Now let’s look at what I learned. The first thing I want you guys to understand is the difference between the time domain and the frequency domain when it comes to measuring and analyzing HRV. First, the most common is the time domain. The time domain is a simple look at a given amount of time (for example, four minutes), the time between the individual beats, and the amount of variance of the beat-to-beat times. There are a few different formulas to measure the variance in the heartbeats with rMSSD being one of the popular ones.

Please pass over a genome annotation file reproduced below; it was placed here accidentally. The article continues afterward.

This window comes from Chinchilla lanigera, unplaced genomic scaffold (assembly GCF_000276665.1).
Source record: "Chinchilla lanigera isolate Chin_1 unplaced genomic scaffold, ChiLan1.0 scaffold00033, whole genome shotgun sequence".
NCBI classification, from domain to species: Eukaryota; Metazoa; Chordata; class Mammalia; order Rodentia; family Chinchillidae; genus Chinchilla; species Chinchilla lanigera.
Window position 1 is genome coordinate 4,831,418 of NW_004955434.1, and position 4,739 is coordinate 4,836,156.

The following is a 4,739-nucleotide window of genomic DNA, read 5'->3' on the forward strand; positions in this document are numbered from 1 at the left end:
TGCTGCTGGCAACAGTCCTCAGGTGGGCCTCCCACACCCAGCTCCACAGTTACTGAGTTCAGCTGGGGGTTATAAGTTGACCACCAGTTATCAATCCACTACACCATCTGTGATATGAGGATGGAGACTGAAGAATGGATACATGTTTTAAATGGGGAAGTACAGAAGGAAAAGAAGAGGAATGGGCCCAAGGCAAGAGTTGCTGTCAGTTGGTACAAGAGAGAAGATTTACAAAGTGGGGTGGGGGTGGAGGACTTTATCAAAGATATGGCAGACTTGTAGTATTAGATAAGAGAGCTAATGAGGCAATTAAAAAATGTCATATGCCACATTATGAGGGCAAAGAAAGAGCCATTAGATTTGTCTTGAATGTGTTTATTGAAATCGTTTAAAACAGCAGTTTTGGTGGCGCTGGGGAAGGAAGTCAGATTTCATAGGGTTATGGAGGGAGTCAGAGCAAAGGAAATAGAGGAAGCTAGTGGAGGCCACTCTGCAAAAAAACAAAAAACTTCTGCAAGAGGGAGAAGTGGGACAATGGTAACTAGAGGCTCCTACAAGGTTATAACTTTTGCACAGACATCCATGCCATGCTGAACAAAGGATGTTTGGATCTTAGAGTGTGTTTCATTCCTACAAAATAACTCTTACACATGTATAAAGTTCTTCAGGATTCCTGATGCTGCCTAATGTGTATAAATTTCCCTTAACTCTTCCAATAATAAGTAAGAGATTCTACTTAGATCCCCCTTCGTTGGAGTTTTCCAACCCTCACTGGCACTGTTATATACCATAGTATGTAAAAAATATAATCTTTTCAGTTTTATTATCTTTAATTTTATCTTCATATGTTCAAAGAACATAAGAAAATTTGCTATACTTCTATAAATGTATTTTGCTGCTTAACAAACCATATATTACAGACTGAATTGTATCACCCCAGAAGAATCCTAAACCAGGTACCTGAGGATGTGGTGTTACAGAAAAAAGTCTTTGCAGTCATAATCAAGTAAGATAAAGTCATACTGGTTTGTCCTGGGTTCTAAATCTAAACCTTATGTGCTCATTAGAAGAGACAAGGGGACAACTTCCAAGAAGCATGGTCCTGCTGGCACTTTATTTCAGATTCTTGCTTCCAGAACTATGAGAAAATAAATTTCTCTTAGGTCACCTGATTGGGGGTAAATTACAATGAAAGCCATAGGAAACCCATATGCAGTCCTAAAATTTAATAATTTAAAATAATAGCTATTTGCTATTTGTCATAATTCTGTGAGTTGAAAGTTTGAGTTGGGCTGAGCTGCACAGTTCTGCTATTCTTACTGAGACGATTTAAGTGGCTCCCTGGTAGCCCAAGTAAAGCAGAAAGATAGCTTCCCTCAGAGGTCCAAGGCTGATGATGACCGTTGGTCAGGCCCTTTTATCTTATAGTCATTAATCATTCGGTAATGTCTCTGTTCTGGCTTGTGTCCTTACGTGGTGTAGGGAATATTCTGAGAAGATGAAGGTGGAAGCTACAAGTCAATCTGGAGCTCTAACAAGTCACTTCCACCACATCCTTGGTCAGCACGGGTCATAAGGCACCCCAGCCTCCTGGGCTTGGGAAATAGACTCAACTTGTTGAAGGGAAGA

The time domain is the one we hear about the most. It’s a simple look at HRV during a short interval. This will give you an idea of what’s going on, but there are too many variables that can affect HRV during a four-minute cycle. Remember the cardiovascular system is directly connected to the brain. The heart is one of the main ways that the autonomic nervous system maintains homeostasis. The brain is continually receiving and discerning information. For example, when you are in a bad situation, adrenaline is pumped into the blood to give you the strength to handle the stressors. The adrenaline dump increases the heart rate. The problem is that all stress causes this to happen, so stress at home and at work will cause this system to overwork. All of this is from the sympathetic nervous system, which is like the turbo booster portion of the ANS. The parasympathetic system works to counter the heart rate increase.